Step 1: Set up a website for your course using:
Step 2: Communicate with your students:
Abrupt changes in the middle of the semester can be very unsettling for students. If public health measures require a pivot to remote classes, set an immediate positive and constructive tone.
- Send an email in which you do the following:
- Reassure students that you’re committed to helping them complete this semester, even if the course plan has changed.
- Let students know that you are adding new resources as quickly as you can and that they should be alert for more communication from you.
- Include how/when students can get in contact with you (email, TWEN chat, Zoom meetings, etc.) if they have questions.
- Inform students that you will give them at least one week’s notice before any work will be due. If you know due dates now, share them.
Step 3: Review your existing course:
Define what you do in class at a goal-oriented level. Instead of saying "lecture," "quiz," or "discussion" think in terms such as presentation of content, checking for understanding, or collaborative project work. This reflection should help you decide what aspects of the in-class experience you want to simulate remotely.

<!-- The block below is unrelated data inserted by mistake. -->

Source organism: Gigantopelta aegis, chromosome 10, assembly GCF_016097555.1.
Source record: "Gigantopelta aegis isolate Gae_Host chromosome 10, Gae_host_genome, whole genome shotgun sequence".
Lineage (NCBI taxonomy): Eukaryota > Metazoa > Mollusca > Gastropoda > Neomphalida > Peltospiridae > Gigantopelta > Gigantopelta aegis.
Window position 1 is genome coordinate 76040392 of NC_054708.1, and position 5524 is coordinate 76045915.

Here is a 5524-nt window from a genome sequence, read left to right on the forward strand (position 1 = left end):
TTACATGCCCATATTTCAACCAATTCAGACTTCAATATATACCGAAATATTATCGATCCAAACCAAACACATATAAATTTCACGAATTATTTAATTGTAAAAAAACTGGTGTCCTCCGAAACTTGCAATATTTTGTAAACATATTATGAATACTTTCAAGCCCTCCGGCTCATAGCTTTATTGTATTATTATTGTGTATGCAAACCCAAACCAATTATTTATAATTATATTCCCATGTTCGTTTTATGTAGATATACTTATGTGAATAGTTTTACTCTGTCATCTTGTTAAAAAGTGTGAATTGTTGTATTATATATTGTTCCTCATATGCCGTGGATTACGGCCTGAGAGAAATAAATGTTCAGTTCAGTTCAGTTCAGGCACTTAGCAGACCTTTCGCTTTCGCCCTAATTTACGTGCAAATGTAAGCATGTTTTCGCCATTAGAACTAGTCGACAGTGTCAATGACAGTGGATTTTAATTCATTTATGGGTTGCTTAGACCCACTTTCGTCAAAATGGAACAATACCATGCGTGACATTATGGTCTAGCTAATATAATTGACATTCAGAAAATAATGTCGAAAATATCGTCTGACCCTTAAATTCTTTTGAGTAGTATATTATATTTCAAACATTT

- Consider alternatives to in-class discussion such as presenting questions in online discussion forums or in quiz format and offer feedback on their responses.
- If you’re not sure how your existing assignments could work online, the UNM Center for Teaching and Learning has consultants who can help you tweak, redesign, or reimagine them.
Step 4: Communicate your plan to your students
- How will course content, learning activities, assignments, assessments, or deadlines change?
- How and where can students access course content?
- Include instructions with the assignments, be clear about how students will submit their work, and prominently post deadlines.
Step 5: Technical Assistance
Email requests/suggestions about instructional technologies to Media Services: email@example.com.